Indeed, it would be difficult to find a more isolated sub-arctic spot in eastern North America than Anticosti Island. But, in all honesty, what is braving a few logistical inconveniences and overcoming some physical barriers when the prize at stake is access to one of North America's richest trilobite faunas? The raw natural beauty, the verdant boreal forests and the abundant wildlife makes this a paradise for adventurers, campers and hikers… as well as trilobite enthusiasts. There's even a 221 square mile National Park on the island where visitors can see (and even hunt) everything from moose to white tail deer, both of which were introduced to the island in the latter years of the 19th Century and have flourished ever since.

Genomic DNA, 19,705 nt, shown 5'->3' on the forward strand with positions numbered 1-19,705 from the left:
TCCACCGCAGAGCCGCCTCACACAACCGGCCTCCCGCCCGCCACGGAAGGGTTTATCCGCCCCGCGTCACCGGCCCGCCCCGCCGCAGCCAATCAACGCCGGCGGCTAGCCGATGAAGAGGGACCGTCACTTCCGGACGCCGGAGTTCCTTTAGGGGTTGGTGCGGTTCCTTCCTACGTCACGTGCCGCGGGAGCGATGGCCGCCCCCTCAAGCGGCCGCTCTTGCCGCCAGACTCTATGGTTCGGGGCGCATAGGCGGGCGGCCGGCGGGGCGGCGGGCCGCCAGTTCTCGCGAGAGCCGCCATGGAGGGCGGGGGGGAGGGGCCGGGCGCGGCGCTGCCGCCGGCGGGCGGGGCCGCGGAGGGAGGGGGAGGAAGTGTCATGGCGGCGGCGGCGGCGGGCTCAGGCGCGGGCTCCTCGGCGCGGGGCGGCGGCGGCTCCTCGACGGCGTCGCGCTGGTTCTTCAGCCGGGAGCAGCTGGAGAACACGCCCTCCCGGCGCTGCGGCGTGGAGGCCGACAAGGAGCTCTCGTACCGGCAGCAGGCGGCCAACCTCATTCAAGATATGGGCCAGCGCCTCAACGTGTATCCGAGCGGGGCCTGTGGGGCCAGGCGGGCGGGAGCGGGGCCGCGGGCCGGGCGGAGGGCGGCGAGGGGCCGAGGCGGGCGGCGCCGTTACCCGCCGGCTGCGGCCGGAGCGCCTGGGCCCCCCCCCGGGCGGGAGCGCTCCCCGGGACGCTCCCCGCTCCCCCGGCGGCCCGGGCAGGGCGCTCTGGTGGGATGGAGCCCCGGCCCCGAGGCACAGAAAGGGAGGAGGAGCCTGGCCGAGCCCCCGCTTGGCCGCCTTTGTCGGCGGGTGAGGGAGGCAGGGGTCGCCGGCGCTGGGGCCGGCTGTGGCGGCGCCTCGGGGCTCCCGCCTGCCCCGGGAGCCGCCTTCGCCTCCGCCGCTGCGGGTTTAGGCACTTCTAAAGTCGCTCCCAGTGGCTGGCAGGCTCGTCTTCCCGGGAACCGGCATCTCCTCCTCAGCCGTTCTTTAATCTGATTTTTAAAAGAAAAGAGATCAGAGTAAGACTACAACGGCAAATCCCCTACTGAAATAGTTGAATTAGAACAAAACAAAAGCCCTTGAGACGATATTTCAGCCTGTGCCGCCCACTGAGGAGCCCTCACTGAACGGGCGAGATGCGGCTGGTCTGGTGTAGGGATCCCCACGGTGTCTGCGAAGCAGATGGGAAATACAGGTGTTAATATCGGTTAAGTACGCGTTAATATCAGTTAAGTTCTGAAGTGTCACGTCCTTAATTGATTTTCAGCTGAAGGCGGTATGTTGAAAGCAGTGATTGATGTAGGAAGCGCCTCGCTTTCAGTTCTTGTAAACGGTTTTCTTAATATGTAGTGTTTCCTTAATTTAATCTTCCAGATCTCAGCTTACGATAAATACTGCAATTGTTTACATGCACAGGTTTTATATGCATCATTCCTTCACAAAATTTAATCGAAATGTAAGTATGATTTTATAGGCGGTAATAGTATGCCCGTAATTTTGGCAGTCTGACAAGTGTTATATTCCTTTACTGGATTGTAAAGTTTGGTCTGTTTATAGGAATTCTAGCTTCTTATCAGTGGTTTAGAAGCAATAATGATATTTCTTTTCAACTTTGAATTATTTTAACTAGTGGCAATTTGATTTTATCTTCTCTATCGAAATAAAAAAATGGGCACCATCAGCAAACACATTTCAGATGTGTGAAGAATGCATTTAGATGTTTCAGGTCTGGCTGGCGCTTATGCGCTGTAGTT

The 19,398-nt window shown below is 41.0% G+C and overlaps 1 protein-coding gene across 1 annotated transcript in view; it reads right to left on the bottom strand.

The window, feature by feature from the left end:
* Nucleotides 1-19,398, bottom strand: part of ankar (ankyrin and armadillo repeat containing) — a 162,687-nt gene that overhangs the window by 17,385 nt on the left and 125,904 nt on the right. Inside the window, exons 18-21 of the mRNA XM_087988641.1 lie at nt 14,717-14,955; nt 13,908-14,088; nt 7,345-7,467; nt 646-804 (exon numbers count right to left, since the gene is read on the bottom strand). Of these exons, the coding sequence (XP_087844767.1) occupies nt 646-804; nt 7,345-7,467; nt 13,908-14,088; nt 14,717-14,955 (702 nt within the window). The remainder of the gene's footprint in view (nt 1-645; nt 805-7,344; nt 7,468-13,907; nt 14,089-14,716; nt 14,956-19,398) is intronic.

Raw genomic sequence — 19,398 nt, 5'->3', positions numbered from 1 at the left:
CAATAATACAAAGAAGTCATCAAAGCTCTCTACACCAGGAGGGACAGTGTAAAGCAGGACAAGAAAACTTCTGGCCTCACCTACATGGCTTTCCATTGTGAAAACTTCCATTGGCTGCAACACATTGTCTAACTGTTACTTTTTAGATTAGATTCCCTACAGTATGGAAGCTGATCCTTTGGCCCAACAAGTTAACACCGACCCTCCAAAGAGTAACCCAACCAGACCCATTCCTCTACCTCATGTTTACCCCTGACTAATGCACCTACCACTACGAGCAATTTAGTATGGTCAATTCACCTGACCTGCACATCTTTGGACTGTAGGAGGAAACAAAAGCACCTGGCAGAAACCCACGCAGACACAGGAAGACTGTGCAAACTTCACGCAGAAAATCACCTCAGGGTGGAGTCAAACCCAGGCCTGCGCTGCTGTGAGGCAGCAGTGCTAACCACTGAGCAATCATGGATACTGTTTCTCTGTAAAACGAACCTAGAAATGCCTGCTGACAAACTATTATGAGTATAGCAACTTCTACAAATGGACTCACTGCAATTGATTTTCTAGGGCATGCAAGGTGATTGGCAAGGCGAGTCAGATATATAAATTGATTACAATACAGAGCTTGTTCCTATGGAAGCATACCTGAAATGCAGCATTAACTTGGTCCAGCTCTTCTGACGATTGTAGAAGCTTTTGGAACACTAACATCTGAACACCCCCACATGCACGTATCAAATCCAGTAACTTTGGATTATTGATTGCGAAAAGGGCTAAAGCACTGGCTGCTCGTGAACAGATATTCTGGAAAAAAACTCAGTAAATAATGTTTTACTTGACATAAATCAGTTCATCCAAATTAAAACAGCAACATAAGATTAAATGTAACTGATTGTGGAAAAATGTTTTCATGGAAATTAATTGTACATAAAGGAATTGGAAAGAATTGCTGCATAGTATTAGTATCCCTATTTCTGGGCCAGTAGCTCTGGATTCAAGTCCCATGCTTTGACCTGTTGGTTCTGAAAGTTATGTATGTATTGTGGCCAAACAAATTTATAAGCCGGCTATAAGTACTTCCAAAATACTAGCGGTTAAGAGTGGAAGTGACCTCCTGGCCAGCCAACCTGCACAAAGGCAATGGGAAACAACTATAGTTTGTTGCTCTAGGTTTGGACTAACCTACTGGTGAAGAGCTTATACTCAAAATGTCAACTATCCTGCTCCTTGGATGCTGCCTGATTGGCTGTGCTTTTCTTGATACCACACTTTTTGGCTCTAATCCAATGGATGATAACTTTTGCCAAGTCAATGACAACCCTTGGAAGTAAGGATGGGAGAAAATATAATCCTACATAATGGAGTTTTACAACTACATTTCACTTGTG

Once you manage to reach the island by ferry, ship or helicopter, if you are so inclined, you are then faced with the imposing task of navigating a large body of land 135 miles long and 30 miles wide, one with few roads and minimal electricity, but riddled with fossil-bearing formations. In fact, these sedimentary layers (which include a number of equally-abundant Ordovician outcrops in addition to the dominant Silurian rocks) are over 6,000 feet thick in certain spots on the island, marking them as the most complete strata of corresponding age in the entirety of eastern North America.